One of our reader sent us a photo and asked: “What is this? How do I get rid of them?” She explained that she finds these organisms all over the windowsill in her bedroom. Despite removing them often, more continue to appear. Here is the picture she sent us:
ATTENTION: GET PARASITE HELP NOW! At All About Worms we get a lot of questions about skin parasites, blood parasites, and intestinal parasites in humans. Because we can't diagnose you, we have put together this list of doctors and labs who understand and specialize in dealing with parasites in humans! That resource is HERE
Although the photo is a little out of focus, we recognized this worm-like organism right away. This is an geometer moth larvae, more commonly known as an inchworm! These larvae have appendages at both ends of their bodies, but none in the middle. As an inchworm moves it clasps with its front legs, then brings its hind legs forward. Next it clasps with its hind legs and then reaches forward to clasp again with its front legs. This movement pattern portrays the caterpillar as “measuring the earth”, which is why it is called an inchworm!
So why are inchworms on our readers windowsill? Inchworms feed on trees and shrubs and aren’t suited to live indoors. While inchworms can cause significant damage to foliage, there isn’t much destruction they can cause inside a home. Therefore, our reader shouldn’t worry too much about their presence. Instead, she should focus on sealing their point of entry, which is most likely the window next to the windowsill. Since these critters are so small, they can sneak in easily through a tiny crack. She should make sure the window is properly screened and sealed so that these little caterpillars can’t get into her room.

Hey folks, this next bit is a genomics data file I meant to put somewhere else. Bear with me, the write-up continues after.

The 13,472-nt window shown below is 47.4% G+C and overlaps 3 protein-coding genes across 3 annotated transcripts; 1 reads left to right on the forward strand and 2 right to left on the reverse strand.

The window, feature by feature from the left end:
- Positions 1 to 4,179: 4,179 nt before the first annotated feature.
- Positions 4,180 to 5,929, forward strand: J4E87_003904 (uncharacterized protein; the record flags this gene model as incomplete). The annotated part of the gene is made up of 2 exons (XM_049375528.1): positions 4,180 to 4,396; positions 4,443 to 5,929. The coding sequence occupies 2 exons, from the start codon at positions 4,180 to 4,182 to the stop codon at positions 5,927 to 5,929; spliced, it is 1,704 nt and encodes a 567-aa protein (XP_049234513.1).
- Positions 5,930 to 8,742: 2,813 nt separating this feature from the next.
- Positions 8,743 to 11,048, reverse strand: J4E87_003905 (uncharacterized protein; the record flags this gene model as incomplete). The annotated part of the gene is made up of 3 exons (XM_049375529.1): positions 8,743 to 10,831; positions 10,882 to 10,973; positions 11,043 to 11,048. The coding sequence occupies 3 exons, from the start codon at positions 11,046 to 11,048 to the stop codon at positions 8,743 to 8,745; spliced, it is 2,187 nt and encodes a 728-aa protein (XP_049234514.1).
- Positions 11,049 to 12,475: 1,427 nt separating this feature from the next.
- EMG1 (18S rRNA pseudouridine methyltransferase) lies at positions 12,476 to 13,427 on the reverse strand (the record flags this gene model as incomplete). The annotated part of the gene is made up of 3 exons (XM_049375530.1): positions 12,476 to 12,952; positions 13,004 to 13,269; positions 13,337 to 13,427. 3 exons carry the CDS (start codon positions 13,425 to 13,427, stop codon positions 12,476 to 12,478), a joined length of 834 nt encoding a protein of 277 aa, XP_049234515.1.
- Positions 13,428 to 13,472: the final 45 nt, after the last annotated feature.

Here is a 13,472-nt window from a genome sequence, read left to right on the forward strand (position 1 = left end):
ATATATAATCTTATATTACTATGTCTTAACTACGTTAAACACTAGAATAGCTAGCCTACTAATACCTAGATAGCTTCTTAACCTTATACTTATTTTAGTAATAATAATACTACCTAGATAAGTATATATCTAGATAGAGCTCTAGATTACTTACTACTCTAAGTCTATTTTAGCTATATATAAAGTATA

In summary, one of our readers sent us a photo of an organism that she found in her bedroom on the windowsill. We believe the creature is an inchworm, or geometer moth larva. Since inchworms don’t thrive living inside, we think she should focus on eliminating their entry point so they can’t visit her again.
|No Paywall Here!
All About Worms is and always has been a free resource. We don't hide our articles behind a paywall, or make you give us your email address, or restrict the number of articles you can read in a month if you don't give us money. That said, it does cost us money to pay our research authors, and to run and maintain the site, so if something you read here was helpful or useful, won't you consider donating something to help keep All About Worms free?